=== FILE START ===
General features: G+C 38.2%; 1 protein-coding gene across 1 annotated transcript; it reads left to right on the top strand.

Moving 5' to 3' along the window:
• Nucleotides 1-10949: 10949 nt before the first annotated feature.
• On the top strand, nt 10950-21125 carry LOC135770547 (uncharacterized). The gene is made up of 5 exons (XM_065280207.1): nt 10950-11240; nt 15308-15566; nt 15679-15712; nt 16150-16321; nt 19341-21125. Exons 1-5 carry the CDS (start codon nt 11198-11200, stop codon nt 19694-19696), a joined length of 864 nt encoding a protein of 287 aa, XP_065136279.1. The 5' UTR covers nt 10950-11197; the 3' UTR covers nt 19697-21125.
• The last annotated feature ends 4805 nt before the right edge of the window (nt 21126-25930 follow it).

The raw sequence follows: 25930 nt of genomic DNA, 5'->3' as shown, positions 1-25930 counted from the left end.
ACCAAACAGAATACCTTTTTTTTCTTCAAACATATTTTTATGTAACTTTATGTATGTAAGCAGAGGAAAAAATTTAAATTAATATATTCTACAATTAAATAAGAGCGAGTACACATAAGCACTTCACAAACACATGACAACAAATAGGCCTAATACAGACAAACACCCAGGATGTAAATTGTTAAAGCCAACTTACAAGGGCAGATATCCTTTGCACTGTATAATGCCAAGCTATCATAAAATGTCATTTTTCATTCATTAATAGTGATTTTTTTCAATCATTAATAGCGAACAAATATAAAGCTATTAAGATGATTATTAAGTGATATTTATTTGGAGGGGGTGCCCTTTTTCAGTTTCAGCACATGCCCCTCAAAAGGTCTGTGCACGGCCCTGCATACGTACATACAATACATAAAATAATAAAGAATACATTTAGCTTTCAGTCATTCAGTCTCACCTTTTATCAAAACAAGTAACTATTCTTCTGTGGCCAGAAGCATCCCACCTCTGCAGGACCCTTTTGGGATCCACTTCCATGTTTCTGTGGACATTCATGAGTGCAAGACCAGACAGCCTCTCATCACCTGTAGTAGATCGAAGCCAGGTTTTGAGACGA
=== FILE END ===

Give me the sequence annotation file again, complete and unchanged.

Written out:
General features: G+C 38.2%; 1 protein-coding gene across 1 annotated transcript; it reads left to right on the top strand.

Moving 5' to 3' along the window:
• Nucleotides 1-10949: 10949 nt before the first annotated feature.
• On the top strand, nt 10950-21125 carry LOC135770547 (uncharacterized). The gene is made up of 5 exons (XM_065280207.1): nt 10950-11240; nt 15308-15566; nt 15679-15712; nt 16150-16321; nt 19341-21125. Exons 1-5 carry the CDS (start codon nt 11198-11200, stop codon nt 19694-19696), a joined length of 864 nt encoding a protein of 287 aa, XP_065136279.1. The 5' UTR covers nt 10950-11197; the 3' UTR covers nt 19697-21125.
• The last annotated feature ends 4805 nt before the right edge of the window (nt 21126-25930 follow it).

The raw sequence follows: 25930 nt of genomic DNA, 5'->3' as shown, positions 1-25930 counted from the left end.
ACCAAACAGAATACCTTTTTTTTCTTCAAACATATTTTTATGTAACTTTATGTATGTAAGCAGAGGAAAAAATTTAAATTAATATATTCTACAATTAAATAAGAGCGAGTACACATAAGCACTTCACAAACACATGACAACAAATAGGCCTAATACAGACAAACACCCAGGATGTAAATTGTTAAAGCCAACTTACAAGGGCAGATATCCTTTGCACTGTATAATGCCAAGCTATCATAAAATGTCATTTTTCATTCATTAATAGTGATTTTTTTCAATCATTAATAGCGAACAAATATAAAGCTATTAAGATGATTATTAAGTGATATTTATTTGGAGGGGGTGCCCTTTTTCAGTTTCAGCACATGCCCCTCAAAAGGTCTGTGCACGGCCCTGCATACGTACATACAATACATAAAATAATAAAGAATACATTTAGCTTTCAGTCATTCAGTCTCACCTTTTATCAAAACAAGTAACTATTCTTCTGTGGCCAGAAGCATCCCACCTCTGCAGGACCCTTTTGGGATCCACTTCCATGTTTCTGTGGACATTCATGAGTGCAAGACCAGACAGCCTCTCATCACCTGTAGTAGATCGAAGCCAGGTTTTGAGACGA